Conference educates about asbestos

31 Mar 2008 by under Events, News

Over the weekend I traveled to Detroit, Michigan, to attend the fourth annual Asbestos Awareness Day Conference, presented by the Awareness Organization. The conference included a full day of educational and informative presentations on Saturday, as well as a remembrance service on Sunday.

Following is a story that appeared in the Detroit Free Press about the remembrance service, and the mission of asbestos awareness. I will post some stories and images from the conference this week, but I wanted to share this excellent report.

By Amber Hunt, Free Press Staff Writer

For Andrew Manuel, it began with back pain.

But the seemingly benign symptom turned out to be something far more sinister, and within two years, the married father of three shed 65 pounds, underwent surgery to have a lung removed and endured chemotherapy and radiation to no avail.

At 42, he was dead. The killer: mesothelioma, a cancer linked to asbestos.

“When I heard the diagnosis, I said, ‘Meso-what?’ ” said Manuel’s wife, Latanyta Manuel, 45, on Sunday. “All I heard was ‘lung cancer,’ and I said, ‘No, that’s not possible.’ My husband never smoked or drank, but they said this cancer is about asbestos.”

On Sunday, a group of people affected by the deadly disease, which they refer to as “meso” for simplicity’s sake, gathered at the Marriott in downtown Detroit’s Renaissance Center for a remembrance brunch.

The event was sponsored by California-based Asbestos Disease Awareness Organization and the Karmanos Cancer Institute in Michigan.

Some, such as Manuel, had lost loved ones. Others have been diagnosed with the deadly disease themselves.

They gather annually, they said, to support each other and to spread the word about asbestos-related diseases, including lung cancer and .

Asbestos is a fiber that for decades was routinely used for fireproofing and insulation.

While the U.S. government has limited its use, asbestos still can be found in many products, including some stuccos, vinyl flooring and even theater curtains, according to the Asbestos Resource Center.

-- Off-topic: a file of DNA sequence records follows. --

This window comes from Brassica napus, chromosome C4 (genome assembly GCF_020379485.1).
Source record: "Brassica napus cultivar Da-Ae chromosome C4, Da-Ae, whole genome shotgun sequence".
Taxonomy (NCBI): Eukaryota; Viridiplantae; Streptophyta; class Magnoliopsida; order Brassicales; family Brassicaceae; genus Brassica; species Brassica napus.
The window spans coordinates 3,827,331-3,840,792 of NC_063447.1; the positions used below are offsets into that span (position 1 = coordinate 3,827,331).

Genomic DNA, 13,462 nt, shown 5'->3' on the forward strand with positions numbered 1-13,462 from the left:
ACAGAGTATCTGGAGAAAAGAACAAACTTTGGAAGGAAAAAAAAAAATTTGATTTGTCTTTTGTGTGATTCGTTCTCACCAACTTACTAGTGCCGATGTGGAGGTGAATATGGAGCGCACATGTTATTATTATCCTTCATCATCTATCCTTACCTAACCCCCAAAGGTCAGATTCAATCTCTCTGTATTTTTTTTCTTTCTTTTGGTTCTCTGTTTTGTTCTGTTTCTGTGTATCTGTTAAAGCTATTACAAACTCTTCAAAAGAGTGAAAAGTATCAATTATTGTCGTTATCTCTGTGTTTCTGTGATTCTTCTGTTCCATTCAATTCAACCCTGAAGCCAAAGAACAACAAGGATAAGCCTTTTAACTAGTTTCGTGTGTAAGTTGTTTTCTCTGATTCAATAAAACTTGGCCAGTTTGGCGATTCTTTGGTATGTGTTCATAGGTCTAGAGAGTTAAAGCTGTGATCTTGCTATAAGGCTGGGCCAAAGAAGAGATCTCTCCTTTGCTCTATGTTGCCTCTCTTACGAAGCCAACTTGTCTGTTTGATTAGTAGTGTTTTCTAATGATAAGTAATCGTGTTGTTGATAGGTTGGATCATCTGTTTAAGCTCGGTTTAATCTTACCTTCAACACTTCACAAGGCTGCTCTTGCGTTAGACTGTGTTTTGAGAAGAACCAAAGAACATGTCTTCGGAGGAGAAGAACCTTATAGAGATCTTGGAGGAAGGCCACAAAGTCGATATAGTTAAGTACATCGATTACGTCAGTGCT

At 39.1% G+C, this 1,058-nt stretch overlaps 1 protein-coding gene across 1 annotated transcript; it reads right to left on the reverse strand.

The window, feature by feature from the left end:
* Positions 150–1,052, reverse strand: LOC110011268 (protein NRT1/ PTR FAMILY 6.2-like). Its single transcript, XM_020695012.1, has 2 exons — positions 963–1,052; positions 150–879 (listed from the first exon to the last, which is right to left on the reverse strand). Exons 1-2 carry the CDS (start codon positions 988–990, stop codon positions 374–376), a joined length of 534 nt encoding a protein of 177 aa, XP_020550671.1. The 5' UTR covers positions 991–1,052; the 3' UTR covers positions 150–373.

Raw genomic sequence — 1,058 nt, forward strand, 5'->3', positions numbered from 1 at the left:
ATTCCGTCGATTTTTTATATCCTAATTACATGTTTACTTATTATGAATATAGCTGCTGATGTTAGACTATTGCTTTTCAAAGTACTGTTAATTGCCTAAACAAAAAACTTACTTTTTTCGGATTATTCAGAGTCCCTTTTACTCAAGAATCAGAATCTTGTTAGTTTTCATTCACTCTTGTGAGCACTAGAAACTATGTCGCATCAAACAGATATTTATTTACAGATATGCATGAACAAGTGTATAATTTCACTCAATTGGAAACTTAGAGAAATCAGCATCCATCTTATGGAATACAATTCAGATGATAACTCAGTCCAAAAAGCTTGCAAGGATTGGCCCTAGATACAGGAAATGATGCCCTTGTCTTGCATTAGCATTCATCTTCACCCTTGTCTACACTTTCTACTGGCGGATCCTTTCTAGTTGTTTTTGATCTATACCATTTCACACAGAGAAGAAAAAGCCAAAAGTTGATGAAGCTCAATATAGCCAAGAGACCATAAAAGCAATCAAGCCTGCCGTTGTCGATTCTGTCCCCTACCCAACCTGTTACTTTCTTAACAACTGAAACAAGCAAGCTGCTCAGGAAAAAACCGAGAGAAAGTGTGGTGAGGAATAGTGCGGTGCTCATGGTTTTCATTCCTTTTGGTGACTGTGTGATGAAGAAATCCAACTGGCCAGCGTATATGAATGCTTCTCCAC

“Asbestos is still being imported. It’s still being put in products,” said Michelle Zigielbaum, whose husband, Paul, has been diagnosed with peritoneal mesothelioma.

By the time he was diagnosed, his stomach was so full of fluid and tumors that “I looked like a pregnant woman,” Paul Zigielbaum said.

The Asbestos Disease Awareness Organization recently conducted a study that tested 250 products off store shelves for asbestos content. A first lab found that 18 of the products contained asbestos.

A second lab confirmed that eight of the products had asbestos, while a third confirmed that five products — including a child’s toy — contained asbestos.

Those gathered Sunday said they and their loved ones got sick in different ways.

Andrew Manuel’s father worked in a pipeline, bringing asbestos back into the home. Paul Zigielbaum said he believes he was exposed secondhand, too, but said he also believes that contact with everyday products contributed.

All blamed aggressive asbestos lobbyists as the reason the United States hasn’t banned the substance altogether.

“It’s disturbing to see how companies and politicians try to cover it up,” said Dwayne Manuel, Andrew Manuel’s 26-year-old son. “This is a preventable disease.”

Latanyta Manuel said she just wants to honor her husband’s wishes and spread awareness about the disease.

“Once it erupts, it just kind of takes over,” she said. “People need to know.”

Contact AMBER HUNT at 586-826-7267 or alhunt@freepress.com.

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